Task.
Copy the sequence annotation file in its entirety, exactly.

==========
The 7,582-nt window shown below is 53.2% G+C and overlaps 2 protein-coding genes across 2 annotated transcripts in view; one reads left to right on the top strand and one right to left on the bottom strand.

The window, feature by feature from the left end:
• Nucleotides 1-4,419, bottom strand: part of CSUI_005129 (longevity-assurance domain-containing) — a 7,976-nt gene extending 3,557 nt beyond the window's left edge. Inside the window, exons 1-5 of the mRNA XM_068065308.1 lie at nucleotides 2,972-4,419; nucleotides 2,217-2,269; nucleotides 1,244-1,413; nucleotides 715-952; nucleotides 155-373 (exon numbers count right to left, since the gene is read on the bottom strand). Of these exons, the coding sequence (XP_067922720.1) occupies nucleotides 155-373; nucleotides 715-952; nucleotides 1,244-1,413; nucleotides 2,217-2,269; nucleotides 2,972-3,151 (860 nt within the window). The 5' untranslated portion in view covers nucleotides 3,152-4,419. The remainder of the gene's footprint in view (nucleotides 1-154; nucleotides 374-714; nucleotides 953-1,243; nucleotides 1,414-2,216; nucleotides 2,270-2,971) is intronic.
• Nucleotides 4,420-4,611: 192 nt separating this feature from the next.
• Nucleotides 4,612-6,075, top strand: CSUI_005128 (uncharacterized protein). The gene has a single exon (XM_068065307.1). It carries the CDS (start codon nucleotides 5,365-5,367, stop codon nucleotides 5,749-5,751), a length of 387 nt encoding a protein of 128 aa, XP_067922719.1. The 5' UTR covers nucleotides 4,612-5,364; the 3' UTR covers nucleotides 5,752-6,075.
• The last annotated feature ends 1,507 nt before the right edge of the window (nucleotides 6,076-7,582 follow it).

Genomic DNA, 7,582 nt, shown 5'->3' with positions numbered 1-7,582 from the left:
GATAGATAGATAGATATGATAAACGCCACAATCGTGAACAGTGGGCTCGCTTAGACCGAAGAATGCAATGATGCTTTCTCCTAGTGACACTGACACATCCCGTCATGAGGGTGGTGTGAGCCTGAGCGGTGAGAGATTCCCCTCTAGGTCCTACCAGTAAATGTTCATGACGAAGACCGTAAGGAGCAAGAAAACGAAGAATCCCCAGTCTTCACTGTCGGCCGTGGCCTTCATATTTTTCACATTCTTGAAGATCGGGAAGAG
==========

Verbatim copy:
The 7,582-nt window shown below is 53.2% G+C and overlaps 2 protein-coding genes across 2 annotated transcripts in view; one reads left to right on the top strand and one right to left on the bottom strand.

The window, feature by feature from the left end:
• Nucleotides 1-4,419, bottom strand: part of CSUI_005129 (longevity-assurance domain-containing) — a 7,976-nt gene extending 3,557 nt beyond the window's left edge. Inside the window, exons 1-5 of the mRNA XM_068065308.1 lie at nucleotides 2,972-4,419; nucleotides 2,217-2,269; nucleotides 1,244-1,413; nucleotides 715-952; nucleotides 155-373 (exon numbers count right to left, since the gene is read on the bottom strand). Of these exons, the coding sequence (XP_067922720.1) occupies nucleotides 155-373; nucleotides 715-952; nucleotides 1,244-1,413; nucleotides 2,217-2,269; nucleotides 2,972-3,151 (860 nt within the window). The 5' untranslated portion in view covers nucleotides 3,152-4,419. The remainder of the gene's footprint in view (nucleotides 1-154; nucleotides 374-714; nucleotides 953-1,243; nucleotides 1,414-2,216; nucleotides 2,270-2,971) is intronic.
• Nucleotides 4,420-4,611: 192 nt separating this feature from the next.
• Nucleotides 4,612-6,075, top strand: CSUI_005128 (uncharacterized protein). The gene has a single exon (XM_068065307.1). It carries the CDS (start codon nucleotides 5,365-5,367, stop codon nucleotides 5,749-5,751), a length of 387 nt encoding a protein of 128 aa, XP_067922719.1. The 5' UTR covers nucleotides 4,612-5,364; the 3' UTR covers nucleotides 5,752-6,075.
• The last annotated feature ends 1,507 nt before the right edge of the window (nucleotides 6,076-7,582 follow it).

Genomic DNA, 7,582 nt, shown 5'->3' with positions numbered 1-7,582 from the left:
GATAGATAGATAGATATGATAAACGCCACAATCGTGAACAGTGGGCTCGCTTAGACCGAAGAATGCAATGATGCTTTCTCCTAGTGACACTGACACATCCCGTCATGAGGGTGGTGTGAGCCTGAGCGGTGAGAGATTCCCCTCTAGGTCCTACCAGTAAATGTTCATGACGAAGACCGTAAGGAGCAAGAAAACGAAGAATCCCCAGTCTTCACTGTCGGCCGTGGCCTTCATATTTTTCACATTCTTGAAGATCGGGAAGAG